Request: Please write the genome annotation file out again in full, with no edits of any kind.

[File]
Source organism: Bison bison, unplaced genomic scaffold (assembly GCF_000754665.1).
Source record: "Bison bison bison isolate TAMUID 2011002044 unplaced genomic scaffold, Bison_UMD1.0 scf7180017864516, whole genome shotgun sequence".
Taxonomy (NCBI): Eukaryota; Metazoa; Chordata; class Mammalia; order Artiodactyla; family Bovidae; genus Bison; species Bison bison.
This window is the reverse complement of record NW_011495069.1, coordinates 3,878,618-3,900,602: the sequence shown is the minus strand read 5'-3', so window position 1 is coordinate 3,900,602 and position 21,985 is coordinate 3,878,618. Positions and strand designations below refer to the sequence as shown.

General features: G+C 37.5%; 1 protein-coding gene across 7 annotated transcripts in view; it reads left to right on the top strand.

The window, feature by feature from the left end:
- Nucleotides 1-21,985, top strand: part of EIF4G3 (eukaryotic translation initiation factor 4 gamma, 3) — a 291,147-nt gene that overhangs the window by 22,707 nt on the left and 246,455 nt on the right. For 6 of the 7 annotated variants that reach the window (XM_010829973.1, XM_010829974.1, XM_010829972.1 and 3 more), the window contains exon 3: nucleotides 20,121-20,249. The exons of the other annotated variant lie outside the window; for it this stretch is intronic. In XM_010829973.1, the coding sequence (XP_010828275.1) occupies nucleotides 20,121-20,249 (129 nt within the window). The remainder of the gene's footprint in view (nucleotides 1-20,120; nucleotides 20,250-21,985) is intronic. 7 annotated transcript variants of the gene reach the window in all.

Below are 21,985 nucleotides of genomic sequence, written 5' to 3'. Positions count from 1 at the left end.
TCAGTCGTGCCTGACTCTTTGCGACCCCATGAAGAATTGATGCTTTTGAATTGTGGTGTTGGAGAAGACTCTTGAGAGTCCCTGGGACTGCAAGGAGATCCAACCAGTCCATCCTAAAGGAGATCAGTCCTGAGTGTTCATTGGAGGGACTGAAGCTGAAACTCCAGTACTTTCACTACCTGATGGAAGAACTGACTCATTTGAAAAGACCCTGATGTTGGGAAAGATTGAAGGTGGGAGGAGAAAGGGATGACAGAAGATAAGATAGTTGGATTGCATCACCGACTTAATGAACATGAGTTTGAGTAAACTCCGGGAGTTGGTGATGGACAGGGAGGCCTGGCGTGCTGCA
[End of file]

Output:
Source organism: Bison bison, unplaced genomic scaffold (assembly GCF_000754665.1).
Source record: "Bison bison bison isolate TAMUID 2011002044 unplaced genomic scaffold, Bison_UMD1.0 scf7180017864516, whole genome shotgun sequence".
Taxonomy (NCBI): Eukaryota; Metazoa; Chordata; class Mammalia; order Artiodactyla; family Bovidae; genus Bison; species Bison bison.
This window is the reverse complement of record NW_011495069.1, coordinates 3,878,618-3,900,602: the sequence shown is the minus strand read 5'-3', so window position 1 is coordinate 3,900,602 and position 21,985 is coordinate 3,878,618. Positions and strand designations below refer to the sequence as shown.

General features: G+C 37.5%; 1 protein-coding gene across 7 annotated transcripts in view; it reads left to right on the top strand.

The window, feature by feature from the left end:
- Nucleotides 1-21,985, top strand: part of EIF4G3 (eukaryotic translation initiation factor 4 gamma, 3) — a 291,147-nt gene that overhangs the window by 22,707 nt on the left and 246,455 nt on the right. For 6 of the 7 annotated variants that reach the window (XM_010829973.1, XM_010829974.1, XM_010829972.1 and 3 more), the window contains exon 3: nucleotides 20,121-20,249. The exons of the other annotated variant lie outside the window; for it this stretch is intronic. In XM_010829973.1, the coding sequence (XP_010828275.1) occupies nucleotides 20,121-20,249 (129 nt within the window). The remainder of the gene's footprint in view (nucleotides 1-20,120; nucleotides 20,250-21,985) is intronic. 7 annotated transcript variants of the gene reach the window in all.

Below are 21,985 nucleotides of genomic sequence, written 5' to 3'. Positions count from 1 at the left end.
TCAGTCGTGCCTGACTCTTTGCGACCCCATGAAGAATTGATGCTTTTGAATTGTGGTGTTGGAGAAGACTCTTGAGAGTCCCTGGGACTGCAAGGAGATCCAACCAGTCCATCCTAAAGGAGATCAGTCCTGAGTGTTCATTGGAGGGACTGAAGCTGAAACTCCAGTACTTTCACTACCTGATGGAAGAACTGACTCATTTGAAAAGACCCTGATGTTGGGAAAGATTGAAGGTGGGAGGAGAAAGGGATGACAGAAGATAAGATAGTTGGATTGCATCACCGACTTAATGAACATGAGTTTGAGTAAACTCCGGGAGTTGGTGATGGACAGGGAGGCCTGGCGTGCTGCA